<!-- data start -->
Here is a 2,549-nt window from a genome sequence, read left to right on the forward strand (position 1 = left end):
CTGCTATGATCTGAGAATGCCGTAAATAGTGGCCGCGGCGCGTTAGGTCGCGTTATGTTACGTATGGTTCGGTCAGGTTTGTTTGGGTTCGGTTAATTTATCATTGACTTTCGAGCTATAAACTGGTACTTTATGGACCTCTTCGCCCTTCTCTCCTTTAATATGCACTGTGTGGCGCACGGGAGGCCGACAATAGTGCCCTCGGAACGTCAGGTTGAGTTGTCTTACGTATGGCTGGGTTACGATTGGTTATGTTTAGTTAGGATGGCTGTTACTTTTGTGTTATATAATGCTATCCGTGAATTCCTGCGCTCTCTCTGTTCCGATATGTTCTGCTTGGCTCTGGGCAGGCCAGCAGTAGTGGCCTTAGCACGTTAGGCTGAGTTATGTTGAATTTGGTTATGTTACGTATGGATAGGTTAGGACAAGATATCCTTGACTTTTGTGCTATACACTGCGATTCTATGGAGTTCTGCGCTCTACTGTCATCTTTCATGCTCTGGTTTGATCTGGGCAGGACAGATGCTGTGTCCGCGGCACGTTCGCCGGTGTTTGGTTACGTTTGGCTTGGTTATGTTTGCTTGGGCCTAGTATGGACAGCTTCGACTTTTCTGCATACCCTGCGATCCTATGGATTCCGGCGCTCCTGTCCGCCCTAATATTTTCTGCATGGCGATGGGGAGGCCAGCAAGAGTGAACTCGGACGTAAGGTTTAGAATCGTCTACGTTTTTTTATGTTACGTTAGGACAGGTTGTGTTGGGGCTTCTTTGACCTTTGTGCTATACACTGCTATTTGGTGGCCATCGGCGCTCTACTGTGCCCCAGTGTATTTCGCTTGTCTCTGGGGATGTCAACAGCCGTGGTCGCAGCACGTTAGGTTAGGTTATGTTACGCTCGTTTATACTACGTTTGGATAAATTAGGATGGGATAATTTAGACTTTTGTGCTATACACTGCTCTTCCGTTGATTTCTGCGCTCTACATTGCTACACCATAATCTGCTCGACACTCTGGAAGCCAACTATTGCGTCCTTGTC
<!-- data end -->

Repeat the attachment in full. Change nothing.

Here is a 2,549-nt window from a genome sequence, read left to right on the forward strand (position 1 = left end):
CTGCTATGATCTGAGAATGCCGTAAATAGTGGCCGCGGCGCGTTAGGTCGCGTTATGTTACGTATGGTTCGGTCAGGTTTGTTTGGGTTCGGTTAATTTATCATTGACTTTCGAGCTATAAACTGGTACTTTATGGACCTCTTCGCCCTTCTCTCCTTTAATATGCACTGTGTGGCGCACGGGAGGCCGACAATAGTGCCCTCGGAACGTCAGGTTGAGTTGTCTTACGTATGGCTGGGTTACGATTGGTTATGTTTAGTTAGGATGGCTGTTACTTTTGTGTTATATAATGCTATCCGTGAATTCCTGCGCTCTCTCTGTTCCGATATGTTCTGCTTGGCTCTGGGCAGGCCAGCAGTAGTGGCCTTAGCACGTTAGGCTGAGTTATGTTGAATTTGGTTATGTTACGTATGGATAGGTTAGGACAAGATATCCTTGACTTTTGTGCTATACACTGCGATTCTATGGAGTTCTGCGCTCTACTGTCATCTTTCATGCTCTGGTTTGATCTGGGCAGGACAGATGCTGTGTCCGCGGCACGTTCGCCGGTGTTTGGTTACGTTTGGCTTGGTTATGTTTGCTTGGGCCTAGTATGGACAGCTTCGACTTTTCTGCATACCCTGCGATCCTATGGATTCCGGCGCTCCTGTCCGCCCTAATATTTTCTGCATGGCGATGGGGAGGCCAGCAAGAGTGAACTCGGACGTAAGGTTTAGAATCGTCTACGTTTTTTTATGTTACGTTAGGACAGGTTGTGTTGGGGCTTCTTTGACCTTTGTGCTATACACTGCTATTTGGTGGCCATCGGCGCTCTACTGTGCCCCAGTGTATTTCGCTTGTCTCTGGGGATGTCAACAGCCGTGGTCGCAGCACGTTAGGTTAGGTTATGTTACGCTCGTTTATACTACGTTTGGATAAATTAGGATGGGATAATTTAGACTTTTGTGCTATACACTGCTCTTCCGTTGATTTCTGCGCTCTACATTGCTACACCATAATCTGCTCGACACTCTGGAAGCCAACTATTGCGTCCTTGTC